Blog Post

Chapter 1 – The Academic Workforce: Expectations and Realities

Book title: Putting the Humanities PhD to Work

Toward the end of my first year as a PhD student, I unexpectedly had the opportunity to step in as the lecturer for a course partway into the semester. The week that my role switched from TA to instructor, several students stopped beginning their emails to me with “Hi Andy” and switched to “Dear Professor.” These newly cordial lines took me aback; I thought these undergrads and I had already settled into a comfortable mode of address, and they knew I was still a student. The strangeness reminded me that they were interacting with one inscrutable face of a system that not long ago had been just as baffling to me, full of unexplained nuances in title and status that in many ways seemed to articulate the whole arcane structure of university teaching and research. Even after a few years of immersion in graduate study, many of the material consequences that such differentiations produce remained hidden from me at this point, even in my home department and field–concealed not just from undergrads’ but from grad students’ view by the contours of the prescribed PhD to faculty track.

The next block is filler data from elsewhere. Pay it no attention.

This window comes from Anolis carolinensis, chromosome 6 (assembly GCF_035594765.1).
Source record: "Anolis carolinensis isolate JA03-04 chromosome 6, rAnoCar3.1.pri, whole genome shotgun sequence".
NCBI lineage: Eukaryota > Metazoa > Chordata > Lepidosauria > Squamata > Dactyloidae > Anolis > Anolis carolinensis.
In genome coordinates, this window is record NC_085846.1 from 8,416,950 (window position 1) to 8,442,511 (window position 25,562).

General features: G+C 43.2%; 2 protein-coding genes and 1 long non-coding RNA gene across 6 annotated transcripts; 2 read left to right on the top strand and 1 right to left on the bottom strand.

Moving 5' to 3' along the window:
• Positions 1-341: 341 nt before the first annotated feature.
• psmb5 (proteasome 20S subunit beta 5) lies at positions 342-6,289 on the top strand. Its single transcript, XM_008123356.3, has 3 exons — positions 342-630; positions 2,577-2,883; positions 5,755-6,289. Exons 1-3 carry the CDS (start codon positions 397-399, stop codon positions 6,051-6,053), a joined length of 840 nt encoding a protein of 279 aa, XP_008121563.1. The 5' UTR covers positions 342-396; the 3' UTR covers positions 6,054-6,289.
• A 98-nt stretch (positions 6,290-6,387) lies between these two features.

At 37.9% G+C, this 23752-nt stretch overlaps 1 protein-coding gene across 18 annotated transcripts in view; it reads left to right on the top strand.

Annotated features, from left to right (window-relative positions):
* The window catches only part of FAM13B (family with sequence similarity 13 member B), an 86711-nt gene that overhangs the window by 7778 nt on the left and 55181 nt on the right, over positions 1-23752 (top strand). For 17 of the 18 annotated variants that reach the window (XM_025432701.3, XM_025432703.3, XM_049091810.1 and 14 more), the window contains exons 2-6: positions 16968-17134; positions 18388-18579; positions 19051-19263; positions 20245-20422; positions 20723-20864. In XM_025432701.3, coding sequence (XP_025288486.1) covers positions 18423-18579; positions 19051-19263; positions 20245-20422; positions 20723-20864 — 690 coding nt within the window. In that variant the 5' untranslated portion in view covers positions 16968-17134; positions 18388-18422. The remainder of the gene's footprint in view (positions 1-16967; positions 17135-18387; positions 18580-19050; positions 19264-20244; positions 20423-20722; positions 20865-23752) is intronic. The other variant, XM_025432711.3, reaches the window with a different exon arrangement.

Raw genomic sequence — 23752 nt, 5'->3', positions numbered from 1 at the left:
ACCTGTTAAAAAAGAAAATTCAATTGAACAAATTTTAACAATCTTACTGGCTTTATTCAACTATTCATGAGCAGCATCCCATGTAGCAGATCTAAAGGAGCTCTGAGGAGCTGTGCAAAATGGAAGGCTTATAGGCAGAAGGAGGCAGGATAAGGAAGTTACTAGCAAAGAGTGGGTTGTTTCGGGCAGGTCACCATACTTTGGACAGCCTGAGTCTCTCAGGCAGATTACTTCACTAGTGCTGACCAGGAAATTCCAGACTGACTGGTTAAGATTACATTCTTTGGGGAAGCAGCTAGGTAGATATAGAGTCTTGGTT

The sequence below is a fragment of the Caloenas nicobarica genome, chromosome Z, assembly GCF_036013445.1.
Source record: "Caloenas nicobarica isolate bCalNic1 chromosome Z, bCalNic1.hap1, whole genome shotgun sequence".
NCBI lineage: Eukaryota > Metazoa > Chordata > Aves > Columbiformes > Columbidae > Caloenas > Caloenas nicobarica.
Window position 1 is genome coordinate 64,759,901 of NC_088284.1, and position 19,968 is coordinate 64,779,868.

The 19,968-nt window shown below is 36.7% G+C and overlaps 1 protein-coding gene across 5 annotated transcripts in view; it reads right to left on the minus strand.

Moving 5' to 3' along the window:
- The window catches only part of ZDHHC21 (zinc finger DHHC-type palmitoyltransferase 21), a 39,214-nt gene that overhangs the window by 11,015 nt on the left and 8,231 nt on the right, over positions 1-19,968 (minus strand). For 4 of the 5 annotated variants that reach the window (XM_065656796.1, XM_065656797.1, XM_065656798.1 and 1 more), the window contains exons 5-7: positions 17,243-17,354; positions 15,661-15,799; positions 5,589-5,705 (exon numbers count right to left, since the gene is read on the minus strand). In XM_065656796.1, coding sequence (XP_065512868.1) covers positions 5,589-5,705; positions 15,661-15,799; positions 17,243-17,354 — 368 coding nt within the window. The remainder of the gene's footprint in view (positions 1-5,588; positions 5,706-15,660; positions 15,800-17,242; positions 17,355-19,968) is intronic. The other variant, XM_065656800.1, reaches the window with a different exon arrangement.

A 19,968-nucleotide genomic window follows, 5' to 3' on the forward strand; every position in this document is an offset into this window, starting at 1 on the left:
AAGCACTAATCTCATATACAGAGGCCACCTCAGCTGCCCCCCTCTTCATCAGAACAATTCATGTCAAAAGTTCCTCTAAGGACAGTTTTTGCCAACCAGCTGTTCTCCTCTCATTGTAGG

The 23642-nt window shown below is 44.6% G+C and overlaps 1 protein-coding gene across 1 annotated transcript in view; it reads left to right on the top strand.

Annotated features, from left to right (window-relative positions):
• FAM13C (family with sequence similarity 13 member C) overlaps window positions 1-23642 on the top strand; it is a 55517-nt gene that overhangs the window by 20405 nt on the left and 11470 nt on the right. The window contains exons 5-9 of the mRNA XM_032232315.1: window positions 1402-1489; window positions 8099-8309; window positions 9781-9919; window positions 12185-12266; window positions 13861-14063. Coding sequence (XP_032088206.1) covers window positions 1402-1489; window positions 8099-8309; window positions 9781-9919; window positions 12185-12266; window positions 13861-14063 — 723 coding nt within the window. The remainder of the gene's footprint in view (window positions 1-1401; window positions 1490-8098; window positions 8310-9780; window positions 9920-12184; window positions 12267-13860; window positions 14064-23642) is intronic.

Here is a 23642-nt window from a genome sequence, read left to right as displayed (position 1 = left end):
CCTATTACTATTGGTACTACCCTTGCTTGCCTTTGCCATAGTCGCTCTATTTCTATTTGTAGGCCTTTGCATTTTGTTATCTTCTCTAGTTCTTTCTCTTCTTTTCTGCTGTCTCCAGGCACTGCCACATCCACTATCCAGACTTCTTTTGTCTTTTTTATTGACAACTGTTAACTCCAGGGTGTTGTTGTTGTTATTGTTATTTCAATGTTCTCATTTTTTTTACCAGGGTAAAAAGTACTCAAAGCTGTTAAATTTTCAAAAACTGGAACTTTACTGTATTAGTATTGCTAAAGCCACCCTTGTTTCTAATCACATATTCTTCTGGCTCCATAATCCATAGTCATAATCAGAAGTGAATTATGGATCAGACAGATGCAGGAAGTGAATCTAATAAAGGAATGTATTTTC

For her first chapter, Katina Rogers steps back from that immersed and naturalizing perspective to describe the real labor conditions that today characterize humanities departments in American universities. Like the book as a whole, the chapter balances that distance with a clear sense of its primary audience; Rogers spends less time explaining terminology or practices that will already be familiar to most grad students than a comprehensive analysis of the academic industry would, but she manages to deliver a broad-scale and sobering assessment of workforce casualization and the warping effects it renders upon the present academic landscape. The problem is more complex, she makes clear, than a simple deception on the part of doctoral programs about job market realities. Rogers depicts the short-term hiring practices that have torn into higher education almost like one claw of a much larger gig economy monster, fixated with contingency and risk-reduction. Casualization’s effects extend deep into “academic labor structures,” a more diffuse and impactful target than just the number of “job opportunities” over a given time (p. 16). Whether or not such structures remain hidden to students, their experiences and the broader climate in which they learn depend upon them.